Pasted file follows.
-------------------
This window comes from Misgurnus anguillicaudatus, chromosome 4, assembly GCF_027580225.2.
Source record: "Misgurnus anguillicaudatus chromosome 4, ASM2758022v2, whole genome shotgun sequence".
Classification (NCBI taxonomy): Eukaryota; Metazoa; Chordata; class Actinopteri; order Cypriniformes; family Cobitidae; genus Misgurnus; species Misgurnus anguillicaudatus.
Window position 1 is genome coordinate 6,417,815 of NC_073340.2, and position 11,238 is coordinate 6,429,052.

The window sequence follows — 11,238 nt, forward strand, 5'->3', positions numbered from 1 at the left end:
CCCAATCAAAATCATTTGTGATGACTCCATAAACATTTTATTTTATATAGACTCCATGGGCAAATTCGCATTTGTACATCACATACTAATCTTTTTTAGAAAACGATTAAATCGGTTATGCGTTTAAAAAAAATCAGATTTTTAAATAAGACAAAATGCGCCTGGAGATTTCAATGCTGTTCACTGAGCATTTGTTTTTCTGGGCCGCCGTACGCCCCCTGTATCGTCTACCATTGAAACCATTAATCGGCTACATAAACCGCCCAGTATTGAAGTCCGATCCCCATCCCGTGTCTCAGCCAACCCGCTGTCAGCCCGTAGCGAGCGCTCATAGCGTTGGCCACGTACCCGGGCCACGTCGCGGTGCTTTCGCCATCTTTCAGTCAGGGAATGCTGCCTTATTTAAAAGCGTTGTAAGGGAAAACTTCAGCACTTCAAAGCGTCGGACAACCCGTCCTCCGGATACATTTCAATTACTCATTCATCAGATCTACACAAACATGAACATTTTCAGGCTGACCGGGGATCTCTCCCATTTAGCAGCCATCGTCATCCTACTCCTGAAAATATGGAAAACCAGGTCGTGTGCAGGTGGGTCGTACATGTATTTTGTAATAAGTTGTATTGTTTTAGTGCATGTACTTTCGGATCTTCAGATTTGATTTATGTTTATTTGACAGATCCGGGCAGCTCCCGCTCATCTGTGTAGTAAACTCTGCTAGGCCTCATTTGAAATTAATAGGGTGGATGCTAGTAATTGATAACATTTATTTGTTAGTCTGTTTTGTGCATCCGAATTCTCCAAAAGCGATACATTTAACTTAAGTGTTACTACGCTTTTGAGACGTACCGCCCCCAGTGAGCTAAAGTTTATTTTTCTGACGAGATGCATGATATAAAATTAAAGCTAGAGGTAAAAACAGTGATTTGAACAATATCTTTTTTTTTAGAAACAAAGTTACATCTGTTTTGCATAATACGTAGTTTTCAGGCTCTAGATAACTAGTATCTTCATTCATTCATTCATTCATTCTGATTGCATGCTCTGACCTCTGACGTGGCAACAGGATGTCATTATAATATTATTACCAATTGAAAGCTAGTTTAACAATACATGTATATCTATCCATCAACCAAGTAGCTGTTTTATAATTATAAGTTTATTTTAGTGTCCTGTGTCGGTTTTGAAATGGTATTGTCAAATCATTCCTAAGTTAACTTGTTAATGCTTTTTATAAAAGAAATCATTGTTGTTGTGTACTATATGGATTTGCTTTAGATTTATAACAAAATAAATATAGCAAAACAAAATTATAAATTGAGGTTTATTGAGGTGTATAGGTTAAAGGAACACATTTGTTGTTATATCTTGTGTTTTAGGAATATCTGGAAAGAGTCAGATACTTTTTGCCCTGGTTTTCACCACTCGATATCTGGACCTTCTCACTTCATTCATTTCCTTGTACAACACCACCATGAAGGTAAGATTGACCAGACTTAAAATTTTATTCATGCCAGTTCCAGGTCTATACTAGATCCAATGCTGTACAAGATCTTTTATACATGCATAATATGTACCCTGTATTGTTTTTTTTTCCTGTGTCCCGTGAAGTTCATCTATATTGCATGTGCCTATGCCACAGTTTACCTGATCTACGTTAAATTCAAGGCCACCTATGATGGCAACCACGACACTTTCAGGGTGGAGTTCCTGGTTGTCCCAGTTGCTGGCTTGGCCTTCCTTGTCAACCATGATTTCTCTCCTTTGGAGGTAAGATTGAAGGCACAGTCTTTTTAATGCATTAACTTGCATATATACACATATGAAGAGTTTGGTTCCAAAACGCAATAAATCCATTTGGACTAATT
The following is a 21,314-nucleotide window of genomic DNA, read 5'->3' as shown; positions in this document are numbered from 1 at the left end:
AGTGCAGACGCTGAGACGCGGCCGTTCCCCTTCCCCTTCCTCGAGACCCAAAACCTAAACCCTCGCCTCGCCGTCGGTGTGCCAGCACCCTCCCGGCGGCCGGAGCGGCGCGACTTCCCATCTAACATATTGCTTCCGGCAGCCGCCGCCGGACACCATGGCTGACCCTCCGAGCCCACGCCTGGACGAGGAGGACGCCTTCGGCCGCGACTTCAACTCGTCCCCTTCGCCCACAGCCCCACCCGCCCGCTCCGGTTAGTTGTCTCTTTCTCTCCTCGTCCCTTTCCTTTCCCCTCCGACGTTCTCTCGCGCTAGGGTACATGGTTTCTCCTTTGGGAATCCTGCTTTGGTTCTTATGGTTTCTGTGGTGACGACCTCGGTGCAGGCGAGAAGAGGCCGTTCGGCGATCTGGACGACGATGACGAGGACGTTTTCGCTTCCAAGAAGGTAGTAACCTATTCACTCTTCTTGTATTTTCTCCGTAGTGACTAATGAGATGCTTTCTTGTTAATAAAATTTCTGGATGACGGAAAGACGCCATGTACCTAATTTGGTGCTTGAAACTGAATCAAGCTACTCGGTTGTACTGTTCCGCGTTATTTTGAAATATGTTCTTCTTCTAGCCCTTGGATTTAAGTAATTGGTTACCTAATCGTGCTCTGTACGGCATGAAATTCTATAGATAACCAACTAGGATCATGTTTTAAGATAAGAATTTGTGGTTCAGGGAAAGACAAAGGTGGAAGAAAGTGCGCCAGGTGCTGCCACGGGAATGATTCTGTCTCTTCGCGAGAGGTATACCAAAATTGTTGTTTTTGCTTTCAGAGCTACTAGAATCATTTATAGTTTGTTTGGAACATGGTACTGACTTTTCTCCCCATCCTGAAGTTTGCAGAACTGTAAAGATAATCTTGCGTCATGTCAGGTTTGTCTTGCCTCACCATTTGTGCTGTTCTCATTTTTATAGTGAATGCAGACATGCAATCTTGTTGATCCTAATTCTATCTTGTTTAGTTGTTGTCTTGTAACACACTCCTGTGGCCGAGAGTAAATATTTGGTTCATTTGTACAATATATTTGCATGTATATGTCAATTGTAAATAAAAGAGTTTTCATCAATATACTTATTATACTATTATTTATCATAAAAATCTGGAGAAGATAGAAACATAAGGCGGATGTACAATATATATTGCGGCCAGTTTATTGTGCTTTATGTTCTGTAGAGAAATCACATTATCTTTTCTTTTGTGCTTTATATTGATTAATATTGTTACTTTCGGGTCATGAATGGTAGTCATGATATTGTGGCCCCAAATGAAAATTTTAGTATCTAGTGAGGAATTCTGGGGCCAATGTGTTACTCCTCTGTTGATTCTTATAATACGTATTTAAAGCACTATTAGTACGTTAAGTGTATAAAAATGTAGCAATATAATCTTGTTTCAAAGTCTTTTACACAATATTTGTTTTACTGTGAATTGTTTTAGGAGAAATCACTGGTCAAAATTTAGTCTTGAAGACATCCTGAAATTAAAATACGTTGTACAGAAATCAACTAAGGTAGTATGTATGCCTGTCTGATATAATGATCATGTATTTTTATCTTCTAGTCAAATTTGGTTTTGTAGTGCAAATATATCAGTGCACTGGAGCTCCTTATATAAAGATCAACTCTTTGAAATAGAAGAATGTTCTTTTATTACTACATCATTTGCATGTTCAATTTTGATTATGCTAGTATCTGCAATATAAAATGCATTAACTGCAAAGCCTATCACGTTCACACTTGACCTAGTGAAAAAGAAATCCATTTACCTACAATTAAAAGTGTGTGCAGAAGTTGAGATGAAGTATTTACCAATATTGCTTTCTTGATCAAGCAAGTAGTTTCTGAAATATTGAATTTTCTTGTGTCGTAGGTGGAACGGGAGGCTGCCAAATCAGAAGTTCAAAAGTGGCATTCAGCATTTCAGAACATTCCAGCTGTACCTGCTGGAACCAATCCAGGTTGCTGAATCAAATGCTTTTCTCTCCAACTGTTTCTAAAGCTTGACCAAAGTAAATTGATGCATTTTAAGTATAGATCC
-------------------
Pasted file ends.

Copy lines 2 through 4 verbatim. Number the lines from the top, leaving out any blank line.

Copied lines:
Source record: "Misgurnus anguillicaudatus chromosome 4, ASM2758022v2, whole genome shotgun sequence".
Classification (NCBI taxonomy): Eukaryota; Metazoa; Chordata; class Actinopteri; order Cypriniformes; family Cobitidae; genus Misgurnus; species Misgurnus anguillicaudatus.
Window position 1 is genome coordinate 6,417,815 of NC_073340.2, and position 11,238 is coordinate 6,429,052.